Something Other Than the Truth

by Foster Trecost

The search for my dad came to an end when my grandfather died. I had called him a month before the funeral. “Eighty-four,” I shouted. In those waning days everything had to be shouted, even birthday wishes that would have been shouted anyway.

“That's about enough,” he said. We rambled on and I lacked the wherewithal to know it would be our last conversation. I ended the call just like I ended the ones before, fully expecting there'd be another.

I traveled by train and settled into an empty compartment. One stop later, a young couple settled in across from me. They seemed poor by the looks of their clothes, but I'm not one to decipher current fashion. Sometimes we can't see the truth because it's easier to believe something other than the truth. They looked poor so I believed they were poor. “Where you headed?” I asked.

Neither answered, though they looked at me, one as if to say it's none of my business, the other with a mournful tilt. After an hour of silence, they were gone. Soon after, three men in suits sat down. Not eager for another snuff, I kept to myself until the same question I asked the kids was asked to me.

 “I'm going home,” I answered, but the word home didn't seem suitable. I hadn't told the truth and felt something, not guilt as guilt was far too strong, but still something moved me enough to amend my answer: “I'm going to the place I grew up, the place that used to be my home.”

“I see,” said one. “But the word home, if defined as the place you grew up, would still apply.”

Many years had passed since I considered that town home, but in that minute it became home again. “Yes, I believe it does apply. I'm going home.”

At the next stop, they rose together and filed out the compartment. A moment later I saw them walking down the platform, one after the other. 

My mother died during my birth and this saddened me, but at least I knew what happened to her. My father presented a different situation: of him, I knew very little. I had been told that within a week of my birth, he left. Because my entrance marked my mother's exit, he resented me, couldn't possibly raise me, so he left. That was all I knew.  

“Where do you think he is?” I'd sometimes ask. My grandfather always gave a gaze that hinted deeper knowledge, and then he'd say: “Why does it matter?” 

“What was he like?”

“He was a good man.”

A good man wouldn't have left.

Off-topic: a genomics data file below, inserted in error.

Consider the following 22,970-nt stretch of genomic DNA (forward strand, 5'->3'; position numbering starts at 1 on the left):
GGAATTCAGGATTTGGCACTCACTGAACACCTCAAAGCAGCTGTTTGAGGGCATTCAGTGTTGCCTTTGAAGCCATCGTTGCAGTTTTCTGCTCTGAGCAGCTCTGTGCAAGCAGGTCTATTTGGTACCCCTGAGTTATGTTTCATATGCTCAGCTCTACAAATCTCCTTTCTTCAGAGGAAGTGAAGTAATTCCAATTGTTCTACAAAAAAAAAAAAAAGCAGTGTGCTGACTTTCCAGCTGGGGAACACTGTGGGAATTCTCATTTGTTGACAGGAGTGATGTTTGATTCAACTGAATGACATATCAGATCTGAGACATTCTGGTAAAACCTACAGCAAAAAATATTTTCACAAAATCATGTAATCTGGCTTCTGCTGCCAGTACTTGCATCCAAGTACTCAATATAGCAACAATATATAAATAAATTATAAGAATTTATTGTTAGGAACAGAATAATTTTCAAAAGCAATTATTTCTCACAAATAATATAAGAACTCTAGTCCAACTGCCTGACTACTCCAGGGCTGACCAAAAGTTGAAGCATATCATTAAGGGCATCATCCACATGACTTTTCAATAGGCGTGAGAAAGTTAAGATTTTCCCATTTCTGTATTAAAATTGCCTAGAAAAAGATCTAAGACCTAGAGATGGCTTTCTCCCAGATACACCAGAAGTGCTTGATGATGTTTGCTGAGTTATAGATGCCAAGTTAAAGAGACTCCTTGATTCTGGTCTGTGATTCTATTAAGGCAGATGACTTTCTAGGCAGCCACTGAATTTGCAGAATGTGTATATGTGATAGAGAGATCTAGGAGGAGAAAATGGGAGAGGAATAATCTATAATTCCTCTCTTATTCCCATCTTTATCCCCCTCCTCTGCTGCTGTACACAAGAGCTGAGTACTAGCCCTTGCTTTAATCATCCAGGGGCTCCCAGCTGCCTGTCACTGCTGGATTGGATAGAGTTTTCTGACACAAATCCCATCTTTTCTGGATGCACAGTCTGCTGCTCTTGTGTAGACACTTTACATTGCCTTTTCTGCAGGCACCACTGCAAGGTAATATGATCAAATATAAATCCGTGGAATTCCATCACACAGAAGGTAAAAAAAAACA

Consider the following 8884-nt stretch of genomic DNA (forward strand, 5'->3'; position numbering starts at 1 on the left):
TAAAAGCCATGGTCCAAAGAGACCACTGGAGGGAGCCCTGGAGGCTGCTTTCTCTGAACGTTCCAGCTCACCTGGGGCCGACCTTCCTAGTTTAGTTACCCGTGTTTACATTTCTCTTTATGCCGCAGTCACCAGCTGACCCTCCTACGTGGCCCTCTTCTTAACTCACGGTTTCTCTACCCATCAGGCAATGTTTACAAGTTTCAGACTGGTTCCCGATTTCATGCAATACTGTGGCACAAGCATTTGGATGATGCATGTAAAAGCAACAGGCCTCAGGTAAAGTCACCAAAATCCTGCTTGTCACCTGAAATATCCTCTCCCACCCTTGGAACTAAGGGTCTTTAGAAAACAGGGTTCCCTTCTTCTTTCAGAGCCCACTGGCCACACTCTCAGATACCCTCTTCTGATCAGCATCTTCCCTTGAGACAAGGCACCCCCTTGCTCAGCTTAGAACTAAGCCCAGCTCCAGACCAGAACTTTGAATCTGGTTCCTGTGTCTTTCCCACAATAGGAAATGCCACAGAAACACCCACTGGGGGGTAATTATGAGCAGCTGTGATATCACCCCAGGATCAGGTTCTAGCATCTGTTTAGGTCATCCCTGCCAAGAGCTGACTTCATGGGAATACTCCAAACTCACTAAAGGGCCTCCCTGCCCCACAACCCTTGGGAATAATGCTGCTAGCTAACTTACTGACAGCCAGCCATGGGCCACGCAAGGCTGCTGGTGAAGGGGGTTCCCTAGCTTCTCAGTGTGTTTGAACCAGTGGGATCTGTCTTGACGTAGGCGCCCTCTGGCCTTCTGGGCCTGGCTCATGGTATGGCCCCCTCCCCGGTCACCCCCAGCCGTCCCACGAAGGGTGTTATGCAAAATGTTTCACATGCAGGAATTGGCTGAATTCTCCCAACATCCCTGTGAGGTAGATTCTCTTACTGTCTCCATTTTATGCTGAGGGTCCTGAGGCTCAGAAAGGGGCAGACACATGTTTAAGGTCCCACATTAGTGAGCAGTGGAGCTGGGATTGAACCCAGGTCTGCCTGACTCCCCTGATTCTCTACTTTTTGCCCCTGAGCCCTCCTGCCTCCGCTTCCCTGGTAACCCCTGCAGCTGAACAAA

The train eased into the station and from there I walked to his house. At the front door I hesitated before walking in, fully aware the familiar setting would induce a slew of memories, each demanding to be considered with equal sincerity, but I only entertained the first: “Do you remember climbing that tree?” he asked during my last visit.

“I climbed that tree?”

“So high the branches bowed. I was sure you'd fall.”

“But I never fell.”

“No, you never fell. Or maybe you did.” 

It was a memory of recalling a memory and I wasn't sure what it meant, but I'd learn in time. After unpacking I walked next door. “You're all grown up,” she said. “It's so good to see you.” She pulled me inside. “You always came looking for candy.”

“Did I?”

“Yes, and I always gave you some.”

“What kind?”

“Whatever I had, you didn't care. And if I didn't have any, I'd give you a spoonful of sugar and you were just as happy.”

But I wasn't there to talk about candy. “My grandfatherf'ss gone,” I said. “But I'm curious about my dad. Where did he go? Do you know anything?”

Her eyes glazed over. “Before your grandfather left us, he shared something with me. I guess he knew you'd come knocking and he knew what you'd ask. He said there's a letter for you. It was written a long time ago, but it's time you read it. He said it's from your father.”

The sun had set by the time I left. Back at my grandfather's I washed up and went to bed. The letter had waited all this time and it could wait a little longer.

Sometimes we can't see the truth because it's easier to believe something other than the truth. I found the letter and finally held something from my dad. It began with “Dear Son,” and it puzzled me someone I'd never met could call me that. Then it said, “If you're reading this, I must be dead.” That was okay with me and I read on, and soon realized something about the handwriting. It wasn't the unfamiliar scribble of someone I'd never met. I recognized it, even if I'd only seen brief passages in birthday cards or notes left on the table. My grandfather had written the letter. I skipped to the bottom: “I hope you can understand and if not, at least forgive me.”

I'd found my dad. He'd been there all along but chose to reveal himself only after he was gone. It was almost time for his funeral, the burying of a man I'd never known alive and had no desire to see dead. And since I'd already buried him, there was no need to do it again. I laid the letter on the table and packed my things. Then I walked to the station, where I boarded the next train home.